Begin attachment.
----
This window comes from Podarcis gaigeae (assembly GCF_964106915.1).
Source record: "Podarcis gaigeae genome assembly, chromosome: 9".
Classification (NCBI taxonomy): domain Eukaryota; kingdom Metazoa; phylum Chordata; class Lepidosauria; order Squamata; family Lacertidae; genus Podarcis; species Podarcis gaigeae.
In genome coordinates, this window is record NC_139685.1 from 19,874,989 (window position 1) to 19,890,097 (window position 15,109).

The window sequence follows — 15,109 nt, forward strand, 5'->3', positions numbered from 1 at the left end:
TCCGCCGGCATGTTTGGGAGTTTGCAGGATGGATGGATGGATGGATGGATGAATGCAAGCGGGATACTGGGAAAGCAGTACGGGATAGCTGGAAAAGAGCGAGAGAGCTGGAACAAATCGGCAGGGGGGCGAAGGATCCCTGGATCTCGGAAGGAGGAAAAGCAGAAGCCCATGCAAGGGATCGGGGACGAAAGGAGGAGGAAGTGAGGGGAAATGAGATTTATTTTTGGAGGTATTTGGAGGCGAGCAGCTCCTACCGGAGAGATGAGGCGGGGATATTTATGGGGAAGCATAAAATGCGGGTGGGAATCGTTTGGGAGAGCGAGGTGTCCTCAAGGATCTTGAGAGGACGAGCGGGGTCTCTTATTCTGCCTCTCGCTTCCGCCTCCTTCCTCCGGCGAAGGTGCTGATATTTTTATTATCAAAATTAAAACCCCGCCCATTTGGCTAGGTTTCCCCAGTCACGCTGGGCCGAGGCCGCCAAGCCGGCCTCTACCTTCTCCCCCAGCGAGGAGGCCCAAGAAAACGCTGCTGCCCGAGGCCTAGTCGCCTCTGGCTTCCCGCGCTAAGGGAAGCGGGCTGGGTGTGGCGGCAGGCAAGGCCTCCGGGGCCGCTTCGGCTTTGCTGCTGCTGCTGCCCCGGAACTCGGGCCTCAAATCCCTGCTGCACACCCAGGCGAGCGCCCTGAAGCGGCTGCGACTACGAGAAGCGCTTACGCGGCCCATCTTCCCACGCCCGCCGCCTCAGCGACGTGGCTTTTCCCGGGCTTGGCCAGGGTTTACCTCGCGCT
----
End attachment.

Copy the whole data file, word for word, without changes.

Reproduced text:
This window comes from Podarcis gaigeae (assembly GCF_964106915.1).
Source record: "Podarcis gaigeae genome assembly, chromosome: 9".
Classification (NCBI taxonomy): domain Eukaryota; kingdom Metazoa; phylum Chordata; class Lepidosauria; order Squamata; family Lacertidae; genus Podarcis; species Podarcis gaigeae.
In genome coordinates, this window is record NC_139685.1 from 19,874,989 (window position 1) to 19,890,097 (window position 15,109).

The window sequence follows — 15,109 nt, forward strand, 5'->3', positions numbered from 1 at the left end:
TCCGCCGGCATGTTTGGGAGTTTGCAGGATGGATGGATGGATGGATGGATGAATGCAAGCGGGATACTGGGAAAGCAGTACGGGATAGCTGGAAAAGAGCGAGAGAGCTGGAACAAATCGGCAGGGGGGCGAAGGATCCCTGGATCTCGGAAGGAGGAAAAGCAGAAGCCCATGCAAGGGATCGGGGACGAAAGGAGGAGGAAGTGAGGGGAAATGAGATTTATTTTTGGAGGTATTTGGAGGCGAGCAGCTCCTACCGGAGAGATGAGGCGGGGATATTTATGGGGAAGCATAAAATGCGGGTGGGAATCGTTTGGGAGAGCGAGGTGTCCTCAAGGATCTTGAGAGGACGAGCGGGGTCTCTTATTCTGCCTCTCGCTTCCGCCTCCTTCCTCCGGCGAAGGTGCTGATATTTTTATTATCAAAATTAAAACCCCGCCCATTTGGCTAGGTTTCCCCAGTCACGCTGGGCCGAGGCCGCCAAGCCGGCCTCTACCTTCTCCCCCAGCGAGGAGGCCCAAGAAAACGCTGCTGCCCGAGGCCTAGTCGCCTCTGGCTTCCCGCGCTAAGGGAAGCGGGCTGGGTGTGGCGGCAGGCAAGGCCTCCGGGGCCGCTTCGGCTTTGCTGCTGCTGCTGCCCCGGAACTCGGGCCTCAAATCCCTGCTGCACACCCAGGCGAGCGCCCTGAAGCGGCTGCGACTACGAGAAGCGCTTACGCGGCCCATCTTCCCACGCCCGCCGCCTCAGCGACGTGGCTTTTCCCGGGCTTGGCCAGGGTTTACCTCGCGCT